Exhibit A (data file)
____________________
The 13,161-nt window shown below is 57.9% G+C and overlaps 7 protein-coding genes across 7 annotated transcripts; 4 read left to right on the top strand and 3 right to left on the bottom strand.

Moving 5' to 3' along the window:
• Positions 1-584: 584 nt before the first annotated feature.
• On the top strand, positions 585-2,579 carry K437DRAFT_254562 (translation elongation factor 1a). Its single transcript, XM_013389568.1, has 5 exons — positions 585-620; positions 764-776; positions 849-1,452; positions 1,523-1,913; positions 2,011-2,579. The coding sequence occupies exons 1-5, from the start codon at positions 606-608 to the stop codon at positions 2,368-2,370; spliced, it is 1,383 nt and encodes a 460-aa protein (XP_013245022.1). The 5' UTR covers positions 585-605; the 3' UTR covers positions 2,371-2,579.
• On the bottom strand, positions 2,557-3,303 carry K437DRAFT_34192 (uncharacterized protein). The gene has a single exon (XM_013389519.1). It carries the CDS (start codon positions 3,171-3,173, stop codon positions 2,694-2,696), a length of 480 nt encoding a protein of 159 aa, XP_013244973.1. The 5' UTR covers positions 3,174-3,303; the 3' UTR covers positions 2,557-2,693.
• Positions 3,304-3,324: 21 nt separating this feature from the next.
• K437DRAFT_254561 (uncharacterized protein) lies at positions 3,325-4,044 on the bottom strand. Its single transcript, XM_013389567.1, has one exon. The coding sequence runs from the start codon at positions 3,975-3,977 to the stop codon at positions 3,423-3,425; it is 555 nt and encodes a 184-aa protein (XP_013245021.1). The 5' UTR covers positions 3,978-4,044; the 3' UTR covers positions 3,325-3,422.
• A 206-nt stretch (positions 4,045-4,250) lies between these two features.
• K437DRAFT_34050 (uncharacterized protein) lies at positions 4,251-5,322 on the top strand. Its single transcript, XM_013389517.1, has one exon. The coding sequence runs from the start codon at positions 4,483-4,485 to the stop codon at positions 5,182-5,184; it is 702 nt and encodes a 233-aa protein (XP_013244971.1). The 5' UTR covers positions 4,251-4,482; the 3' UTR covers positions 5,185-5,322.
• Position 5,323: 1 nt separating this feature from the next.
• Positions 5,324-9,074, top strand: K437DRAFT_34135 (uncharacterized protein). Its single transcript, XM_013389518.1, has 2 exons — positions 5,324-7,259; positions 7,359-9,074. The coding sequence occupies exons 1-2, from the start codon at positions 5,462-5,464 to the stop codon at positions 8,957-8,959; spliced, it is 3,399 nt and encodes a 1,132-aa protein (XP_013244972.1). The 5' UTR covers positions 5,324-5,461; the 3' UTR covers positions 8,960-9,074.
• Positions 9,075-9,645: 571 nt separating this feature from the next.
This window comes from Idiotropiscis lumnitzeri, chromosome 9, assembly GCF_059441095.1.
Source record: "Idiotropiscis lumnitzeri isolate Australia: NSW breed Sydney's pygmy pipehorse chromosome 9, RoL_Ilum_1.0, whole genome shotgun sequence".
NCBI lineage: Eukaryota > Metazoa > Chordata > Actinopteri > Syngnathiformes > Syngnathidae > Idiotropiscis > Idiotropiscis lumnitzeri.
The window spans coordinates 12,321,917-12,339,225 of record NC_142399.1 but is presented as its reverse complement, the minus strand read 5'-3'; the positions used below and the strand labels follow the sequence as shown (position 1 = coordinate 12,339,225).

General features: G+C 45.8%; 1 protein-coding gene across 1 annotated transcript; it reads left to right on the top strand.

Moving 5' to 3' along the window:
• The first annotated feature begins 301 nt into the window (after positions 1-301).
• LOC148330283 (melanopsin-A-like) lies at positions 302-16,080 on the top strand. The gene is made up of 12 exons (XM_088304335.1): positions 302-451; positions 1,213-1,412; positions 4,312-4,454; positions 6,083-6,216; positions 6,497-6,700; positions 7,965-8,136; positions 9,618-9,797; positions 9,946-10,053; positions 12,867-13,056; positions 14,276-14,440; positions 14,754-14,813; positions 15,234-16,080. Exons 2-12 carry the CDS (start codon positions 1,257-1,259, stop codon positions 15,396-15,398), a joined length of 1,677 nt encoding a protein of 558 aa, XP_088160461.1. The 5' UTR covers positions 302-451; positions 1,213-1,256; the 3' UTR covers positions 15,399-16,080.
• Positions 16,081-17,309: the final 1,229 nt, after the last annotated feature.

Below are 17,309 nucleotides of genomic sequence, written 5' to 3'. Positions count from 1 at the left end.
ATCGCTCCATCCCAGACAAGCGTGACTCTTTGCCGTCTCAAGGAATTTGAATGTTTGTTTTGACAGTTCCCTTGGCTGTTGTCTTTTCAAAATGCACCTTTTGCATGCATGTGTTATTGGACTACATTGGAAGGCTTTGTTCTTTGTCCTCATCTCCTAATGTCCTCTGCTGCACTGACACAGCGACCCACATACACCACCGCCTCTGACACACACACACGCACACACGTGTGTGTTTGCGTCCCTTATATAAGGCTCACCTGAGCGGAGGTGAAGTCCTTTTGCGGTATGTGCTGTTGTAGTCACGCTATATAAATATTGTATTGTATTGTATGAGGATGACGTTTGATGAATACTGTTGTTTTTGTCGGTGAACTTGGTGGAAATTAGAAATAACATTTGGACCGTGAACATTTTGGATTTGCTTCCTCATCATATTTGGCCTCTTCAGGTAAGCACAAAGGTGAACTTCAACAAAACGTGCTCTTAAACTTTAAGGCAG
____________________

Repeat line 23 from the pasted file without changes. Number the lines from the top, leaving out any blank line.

ATCGCTCCATCCCAGACAAGCGTGACTCTTTGCCGTCTCAAGGAATTTGAATGTTTGTTTTGACAGTTCCCTTGGCTGTTGTCTTTTCAAAATGCACCTTTTGCATGCATGTGTTATTGGACTACATTGGAAGGCTTTGTTCTTTGTCCTCATCTCCTAATGTCCTCTGCTGCACTGACACAGCGACCCACATACACCACCGCCTCTGACACACACACACGCACACACGTGTGTGTTTGCGTCCCTTATATAAGGCTCACCTGAGCGGAGGTGAAGTCCTTTTGCGGTATGTGCTGTTGTAGTCACGCTATATAAATATTGTATTGTATTGTATGAGGATGACGTTTGATGAATACTGTTGTTTTTGTCGGTGAACTTGGTGGAAATTAGAAATAACATTTGGACCGTGAACATTTTGGATTTGCTTCCTCATCATATTTGGCCTCTTCAGGTAAGCACAAAGGTGAACTTCAACAAAACGTGCTCTTAAACTTTAAGGCAG